With the advent of college credit programs, Huntsville ISD is making strides to expand its AP and Pre-AP programs to ensure all kids leave high school with a head start on their higher education.
“Starting the next school year, The College Board (a nonprofit organization which administers the AP and SAT tests) is radically revamping its Pre-AP program to get students who are more college and career ready to go into AP,” Director of Secondary Education Dr. Mina Schnitta said.
The College Board launched its Pre-AP program – a preparatory course for the college credit AP program – in the 2018-2019 school year with eight new courses for ninth grade. Huntsville ISD was among the second group to be selected for this program, and was chosen out of thousands of schools in the United States.
Changes under way for HISD’s Pre-AP program include an expansion of the Pre-AP program to sixth grade, as well as integrating courses such as theater and dance.
“It’s not enough just to offer more, it’s setting up structures and a bar that says ‘this is the expectation in Huntsville, you do these levels of courses and leave here with credentials that will get you into the university, trade school, or workforce of your choice,’” Huntsville ISD superintendent Dr. Scott Sheppard said.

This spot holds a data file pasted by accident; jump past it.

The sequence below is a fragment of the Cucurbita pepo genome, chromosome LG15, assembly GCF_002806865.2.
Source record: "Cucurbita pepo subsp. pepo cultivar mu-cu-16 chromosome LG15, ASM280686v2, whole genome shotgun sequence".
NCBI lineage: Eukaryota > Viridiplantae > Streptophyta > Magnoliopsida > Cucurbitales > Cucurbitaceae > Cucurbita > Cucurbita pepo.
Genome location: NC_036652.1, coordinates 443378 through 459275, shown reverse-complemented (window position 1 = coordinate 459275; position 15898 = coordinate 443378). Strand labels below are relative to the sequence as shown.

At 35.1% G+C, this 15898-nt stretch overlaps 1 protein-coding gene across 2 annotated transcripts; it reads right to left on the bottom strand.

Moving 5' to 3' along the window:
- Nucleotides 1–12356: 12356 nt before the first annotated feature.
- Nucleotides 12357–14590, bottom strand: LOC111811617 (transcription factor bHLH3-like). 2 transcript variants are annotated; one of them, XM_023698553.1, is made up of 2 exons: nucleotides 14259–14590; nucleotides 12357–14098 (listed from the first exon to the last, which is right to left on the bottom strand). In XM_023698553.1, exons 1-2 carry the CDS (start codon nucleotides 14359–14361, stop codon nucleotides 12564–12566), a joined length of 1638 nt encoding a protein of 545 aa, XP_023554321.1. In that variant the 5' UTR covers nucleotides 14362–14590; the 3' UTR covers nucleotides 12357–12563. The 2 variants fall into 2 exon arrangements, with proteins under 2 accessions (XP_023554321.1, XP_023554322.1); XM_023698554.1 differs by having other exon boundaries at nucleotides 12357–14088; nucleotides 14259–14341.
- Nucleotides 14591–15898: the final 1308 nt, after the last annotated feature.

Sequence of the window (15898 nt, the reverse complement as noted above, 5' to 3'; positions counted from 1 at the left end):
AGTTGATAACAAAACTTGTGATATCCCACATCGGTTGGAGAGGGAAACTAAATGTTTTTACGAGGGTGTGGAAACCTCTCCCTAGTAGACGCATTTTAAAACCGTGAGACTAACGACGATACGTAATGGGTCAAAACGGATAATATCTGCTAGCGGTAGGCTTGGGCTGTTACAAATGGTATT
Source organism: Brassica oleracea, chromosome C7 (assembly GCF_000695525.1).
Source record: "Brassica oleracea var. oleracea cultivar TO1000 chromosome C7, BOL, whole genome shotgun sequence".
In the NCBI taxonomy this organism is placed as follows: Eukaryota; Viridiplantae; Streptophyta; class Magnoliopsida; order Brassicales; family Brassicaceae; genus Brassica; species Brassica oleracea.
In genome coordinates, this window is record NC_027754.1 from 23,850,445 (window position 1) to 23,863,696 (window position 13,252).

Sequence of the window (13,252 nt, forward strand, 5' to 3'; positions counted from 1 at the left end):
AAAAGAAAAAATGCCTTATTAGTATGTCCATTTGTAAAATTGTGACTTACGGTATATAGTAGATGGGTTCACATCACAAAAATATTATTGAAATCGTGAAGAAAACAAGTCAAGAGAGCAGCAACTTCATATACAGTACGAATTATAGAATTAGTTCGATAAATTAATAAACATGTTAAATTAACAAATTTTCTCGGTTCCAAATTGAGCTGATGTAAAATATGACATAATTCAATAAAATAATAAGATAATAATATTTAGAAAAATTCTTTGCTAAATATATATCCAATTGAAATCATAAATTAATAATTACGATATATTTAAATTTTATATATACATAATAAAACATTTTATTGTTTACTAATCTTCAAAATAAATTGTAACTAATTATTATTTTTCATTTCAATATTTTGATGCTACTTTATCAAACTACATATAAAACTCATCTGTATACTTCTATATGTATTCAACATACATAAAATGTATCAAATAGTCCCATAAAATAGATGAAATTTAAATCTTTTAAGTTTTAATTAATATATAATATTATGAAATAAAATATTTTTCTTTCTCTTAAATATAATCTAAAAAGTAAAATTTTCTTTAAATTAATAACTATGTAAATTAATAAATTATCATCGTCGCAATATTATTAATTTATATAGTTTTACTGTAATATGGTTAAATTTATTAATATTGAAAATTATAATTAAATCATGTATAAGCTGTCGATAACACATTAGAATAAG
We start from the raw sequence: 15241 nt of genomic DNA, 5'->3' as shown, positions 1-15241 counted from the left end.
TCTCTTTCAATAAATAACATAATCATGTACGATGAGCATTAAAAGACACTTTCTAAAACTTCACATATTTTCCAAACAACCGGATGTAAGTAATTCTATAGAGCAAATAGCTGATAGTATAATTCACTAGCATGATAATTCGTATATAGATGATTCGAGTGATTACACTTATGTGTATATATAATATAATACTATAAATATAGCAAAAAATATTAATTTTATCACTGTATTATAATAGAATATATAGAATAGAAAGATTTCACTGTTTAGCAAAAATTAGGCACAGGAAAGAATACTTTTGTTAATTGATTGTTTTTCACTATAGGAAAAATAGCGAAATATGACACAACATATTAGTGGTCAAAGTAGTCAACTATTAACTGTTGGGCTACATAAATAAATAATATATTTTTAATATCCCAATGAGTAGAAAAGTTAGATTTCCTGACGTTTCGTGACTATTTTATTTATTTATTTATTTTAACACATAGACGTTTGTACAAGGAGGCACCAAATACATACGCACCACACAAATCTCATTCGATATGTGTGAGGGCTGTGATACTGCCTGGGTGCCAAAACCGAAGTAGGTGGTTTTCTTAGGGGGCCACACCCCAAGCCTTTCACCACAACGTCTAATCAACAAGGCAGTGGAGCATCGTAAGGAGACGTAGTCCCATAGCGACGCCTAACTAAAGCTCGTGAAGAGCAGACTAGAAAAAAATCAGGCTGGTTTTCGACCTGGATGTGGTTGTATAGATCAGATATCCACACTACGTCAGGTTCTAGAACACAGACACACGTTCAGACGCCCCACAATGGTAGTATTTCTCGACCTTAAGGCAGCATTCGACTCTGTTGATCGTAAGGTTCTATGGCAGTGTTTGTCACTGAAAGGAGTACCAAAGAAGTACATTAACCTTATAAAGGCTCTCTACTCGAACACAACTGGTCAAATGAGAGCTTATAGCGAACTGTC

Pre-AP teachers from several courses underwent intensive summer training for the new program. Part of which included creating equality in the AP program and ensuring opportunities for all children in the school district. Pre-AP teachers will continue to attend the Pre-AP Course Teacher Institute every three years to get up-to-date training.
Additionally, counselors are receiving training in placing a greater emphasis on educating parents and students as to the benefits of taking AP exams and what it will do for them. Counselors help parents navigate the different college credit programs to decide which will be the best fit for the student’s future plans.
One issue for Huntsville ISD is funding to provide the AP exams to all students.
Currently, HISD is working on removing barriers for students who are on free and reduced lunch, paying for them to take the AP exam out of title funds. Also non-gifted and talented students could also be added to the Pre-AP team by campus administration in an effort to create equality.
“I’m excited about the revamping of the Pre-AP program … I think that we have some work to do in reaching the place where our AP students reflect the demographic of our district, because that is not the case right now,” trustee Karin Olson-Williams said.
More than 90% of four year United States colleges and universities grant credit or placement for qualified AP exam scores.
“It allows children to bypass the entry level coursework ... makes them feel more confident and ready for college, and they retain their information better, so there are a lot of benefits to AP classes,” Schnitta said.
“It’s not enough to just put it in a course catalog and have them just sign up for it if they want to take it. (We need) to have parents who are educated enough to know that their kids will benefit from it, and to push their kids into the course.” Sheppard added. “We need to make sure that we go and get kids that don’t have that kind of support and pull them in … have offerings that would attract multiple numbers of kids from different backgrounds.”
“Pre-AP is not just about college anymore, it is about being ready for college and career, so that is their focus going into the future,” Schnitta added.